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Sorry, this might be basic for some of you but I'm very confused when it comes to know which curve (6m or 3m) we can use for valuations of swaps and swaptions. Could someone please explain when to use the 6M curve or 3M curve ? and why ? Thank you

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You use the curve that describes the floating rate index to estimate the floating rate cashflows, a swap against floating 3M uses a 3M curve to forecast the cashflows.

And then you use a discounting curve to discount the future cashflows that aligns with the funding/collateralisation of the derivative. For example almost all cleared swaps will use the OIS curve for discounting. Very few use either the 3M or 6M curve.

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  • $\begingroup$ Thanks I needed this to be sure I understand this correctly. $\endgroup$ – Gogo78 Nov 26 '19 at 15:05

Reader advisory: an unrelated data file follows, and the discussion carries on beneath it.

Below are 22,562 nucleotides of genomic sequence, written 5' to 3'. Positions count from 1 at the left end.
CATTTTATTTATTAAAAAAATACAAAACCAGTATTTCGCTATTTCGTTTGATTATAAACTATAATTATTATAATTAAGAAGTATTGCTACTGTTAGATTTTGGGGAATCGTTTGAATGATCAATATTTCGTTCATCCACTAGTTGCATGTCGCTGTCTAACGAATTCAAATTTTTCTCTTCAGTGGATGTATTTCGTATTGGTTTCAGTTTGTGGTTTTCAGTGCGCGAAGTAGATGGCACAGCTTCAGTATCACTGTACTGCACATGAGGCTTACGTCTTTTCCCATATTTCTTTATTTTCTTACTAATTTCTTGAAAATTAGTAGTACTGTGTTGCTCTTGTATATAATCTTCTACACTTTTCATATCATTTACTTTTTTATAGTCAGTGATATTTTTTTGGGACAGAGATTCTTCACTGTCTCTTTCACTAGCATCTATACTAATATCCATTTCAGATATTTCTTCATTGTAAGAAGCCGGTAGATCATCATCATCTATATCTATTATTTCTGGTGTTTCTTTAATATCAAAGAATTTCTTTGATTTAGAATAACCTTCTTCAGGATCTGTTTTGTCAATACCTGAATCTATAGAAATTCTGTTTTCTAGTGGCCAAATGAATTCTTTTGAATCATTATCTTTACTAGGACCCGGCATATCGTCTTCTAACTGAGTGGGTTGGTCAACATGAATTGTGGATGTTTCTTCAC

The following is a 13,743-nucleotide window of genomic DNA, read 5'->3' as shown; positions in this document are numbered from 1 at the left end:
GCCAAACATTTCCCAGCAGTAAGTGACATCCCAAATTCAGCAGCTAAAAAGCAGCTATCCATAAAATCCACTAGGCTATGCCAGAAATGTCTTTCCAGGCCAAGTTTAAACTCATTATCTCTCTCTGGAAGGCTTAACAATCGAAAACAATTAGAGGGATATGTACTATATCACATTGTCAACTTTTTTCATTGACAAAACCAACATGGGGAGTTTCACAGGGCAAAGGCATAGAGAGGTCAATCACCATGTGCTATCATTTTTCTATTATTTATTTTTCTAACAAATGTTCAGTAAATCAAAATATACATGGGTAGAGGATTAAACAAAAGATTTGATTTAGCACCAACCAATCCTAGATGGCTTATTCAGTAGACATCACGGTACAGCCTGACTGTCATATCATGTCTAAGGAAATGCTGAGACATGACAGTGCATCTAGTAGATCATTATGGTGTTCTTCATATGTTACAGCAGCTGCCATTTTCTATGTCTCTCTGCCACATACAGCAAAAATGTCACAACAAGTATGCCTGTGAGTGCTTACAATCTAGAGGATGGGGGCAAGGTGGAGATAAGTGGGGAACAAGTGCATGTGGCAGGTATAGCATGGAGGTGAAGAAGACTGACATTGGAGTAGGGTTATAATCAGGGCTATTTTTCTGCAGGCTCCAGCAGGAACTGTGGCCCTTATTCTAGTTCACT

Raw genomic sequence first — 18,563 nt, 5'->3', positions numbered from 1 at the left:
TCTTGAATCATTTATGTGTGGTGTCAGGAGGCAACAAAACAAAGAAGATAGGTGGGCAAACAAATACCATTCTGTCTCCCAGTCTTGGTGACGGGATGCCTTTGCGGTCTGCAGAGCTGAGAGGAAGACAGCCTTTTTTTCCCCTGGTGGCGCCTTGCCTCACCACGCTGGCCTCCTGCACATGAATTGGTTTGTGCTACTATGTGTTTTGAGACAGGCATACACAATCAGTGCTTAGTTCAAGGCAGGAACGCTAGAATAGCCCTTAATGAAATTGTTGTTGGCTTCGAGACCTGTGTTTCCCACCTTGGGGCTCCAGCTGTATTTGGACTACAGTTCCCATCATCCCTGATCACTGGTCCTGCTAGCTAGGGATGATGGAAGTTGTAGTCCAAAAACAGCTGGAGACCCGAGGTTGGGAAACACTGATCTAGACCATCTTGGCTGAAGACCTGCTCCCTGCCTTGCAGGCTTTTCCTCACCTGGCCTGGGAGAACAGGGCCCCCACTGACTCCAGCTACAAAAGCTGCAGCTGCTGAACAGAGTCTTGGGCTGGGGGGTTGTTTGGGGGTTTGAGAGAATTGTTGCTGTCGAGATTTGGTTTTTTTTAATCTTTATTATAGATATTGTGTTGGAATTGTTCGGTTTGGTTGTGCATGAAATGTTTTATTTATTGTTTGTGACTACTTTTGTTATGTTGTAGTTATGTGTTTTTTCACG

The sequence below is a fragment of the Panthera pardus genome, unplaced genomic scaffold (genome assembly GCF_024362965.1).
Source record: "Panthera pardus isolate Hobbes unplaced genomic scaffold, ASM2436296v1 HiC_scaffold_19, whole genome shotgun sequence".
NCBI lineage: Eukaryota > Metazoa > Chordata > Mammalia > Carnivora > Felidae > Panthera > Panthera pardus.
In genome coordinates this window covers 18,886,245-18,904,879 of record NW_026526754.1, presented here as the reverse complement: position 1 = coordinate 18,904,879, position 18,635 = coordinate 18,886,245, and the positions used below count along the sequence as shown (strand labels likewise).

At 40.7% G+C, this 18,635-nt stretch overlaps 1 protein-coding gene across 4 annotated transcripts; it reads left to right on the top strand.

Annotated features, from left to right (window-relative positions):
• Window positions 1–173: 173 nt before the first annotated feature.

• $\begingroup$ Actually there is more than "very few" use of the 3M or 6M curves: they are generally used in non-collateralised transactions, since the MtM is funded by the counterparty to which the derivative has a positive value. 3M or 6M is basically a choice of the dealer corresponding to their funding costs. $\endgroup$ – siou0107 Nov 27 '19 at 14:25
  • $\begingroup$ @siou0107 you should not be discounting "cleared swaps" with OIS, but I agree with you many use 3M or 6M for non-collateralised discounting. Arguably the number of these trades is relatively few compared to cleared. Additionally 3M or 6M do not even represent a good proxy for the funding costs, and some academics even suggest using OIS + a funding spread and completely eliminate the notion of libor, but it has often stuck mainly for legacy reasons and unwillingness to adapt valuation systems. $\endgroup$ – Attack68 Nov 27 '19 at 16:54

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